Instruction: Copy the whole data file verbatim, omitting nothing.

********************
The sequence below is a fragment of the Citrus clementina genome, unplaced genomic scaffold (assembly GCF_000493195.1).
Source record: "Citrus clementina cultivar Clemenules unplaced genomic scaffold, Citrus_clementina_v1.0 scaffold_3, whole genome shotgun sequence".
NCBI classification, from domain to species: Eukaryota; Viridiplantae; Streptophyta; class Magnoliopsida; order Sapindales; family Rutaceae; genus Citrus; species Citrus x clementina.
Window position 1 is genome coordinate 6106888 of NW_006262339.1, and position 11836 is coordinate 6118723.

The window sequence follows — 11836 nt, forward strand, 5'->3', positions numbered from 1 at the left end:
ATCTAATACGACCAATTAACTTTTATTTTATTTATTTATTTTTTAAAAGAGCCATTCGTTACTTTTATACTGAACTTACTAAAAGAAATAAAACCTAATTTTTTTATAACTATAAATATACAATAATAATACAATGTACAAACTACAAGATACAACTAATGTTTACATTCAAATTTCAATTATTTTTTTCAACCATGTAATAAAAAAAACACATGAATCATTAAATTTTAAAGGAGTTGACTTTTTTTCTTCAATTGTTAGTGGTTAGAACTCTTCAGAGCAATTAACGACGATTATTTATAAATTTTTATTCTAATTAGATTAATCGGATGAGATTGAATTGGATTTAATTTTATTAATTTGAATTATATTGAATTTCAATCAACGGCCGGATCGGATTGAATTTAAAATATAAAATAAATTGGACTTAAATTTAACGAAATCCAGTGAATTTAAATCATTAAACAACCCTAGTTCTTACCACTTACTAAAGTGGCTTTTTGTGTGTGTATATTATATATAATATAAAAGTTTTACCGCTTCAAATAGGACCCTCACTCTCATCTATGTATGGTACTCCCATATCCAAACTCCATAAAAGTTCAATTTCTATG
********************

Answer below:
The sequence below is a fragment of the Citrus clementina genome, unplaced genomic scaffold (assembly GCF_000493195.1).
Source record: "Citrus clementina cultivar Clemenules unplaced genomic scaffold, Citrus_clementina_v1.0 scaffold_3, whole genome shotgun sequence".
NCBI classification, from domain to species: Eukaryota; Viridiplantae; Streptophyta; class Magnoliopsida; order Sapindales; family Rutaceae; genus Citrus; species Citrus x clementina.
Window position 1 is genome coordinate 6106888 of NW_006262339.1, and position 11836 is coordinate 6118723.

The window sequence follows — 11836 nt, forward strand, 5'->3', positions numbered from 1 at the left end:
ATCTAATACGACCAATTAACTTTTATTTTATTTATTTATTTTTTAAAAGAGCCATTCGTTACTTTTATACTGAACTTACTAAAAGAAATAAAACCTAATTTTTTTATAACTATAAATATACAATAATAATACAATGTACAAACTACAAGATACAACTAATGTTTACATTCAAATTTCAATTATTTTTTTCAACCATGTAATAAAAAAAACACATGAATCATTAAATTTTAAAGGAGTTGACTTTTTTTCTTCAATTGTTAGTGGTTAGAACTCTTCAGAGCAATTAACGACGATTATTTATAAATTTTTATTCTAATTAGATTAATCGGATGAGATTGAATTGGATTTAATTTTATTAATTTGAATTATATTGAATTTCAATCAACGGCCGGATCGGATTGAATTTAAAATATAAAATAAATTGGACTTAAATTTAACGAAATCCAGTGAATTTAAATCATTAAACAACCCTAGTTCTTACCACTTACTAAAGTGGCTTTTTGTGTGTGTATATTATATATAATATAAAAGTTTTACCGCTTCAAATAGGACCCTCACTCTCATCTATGTATGGTACTCCCATATCCAAACTCCATAAAAGTTCAATTTCTATG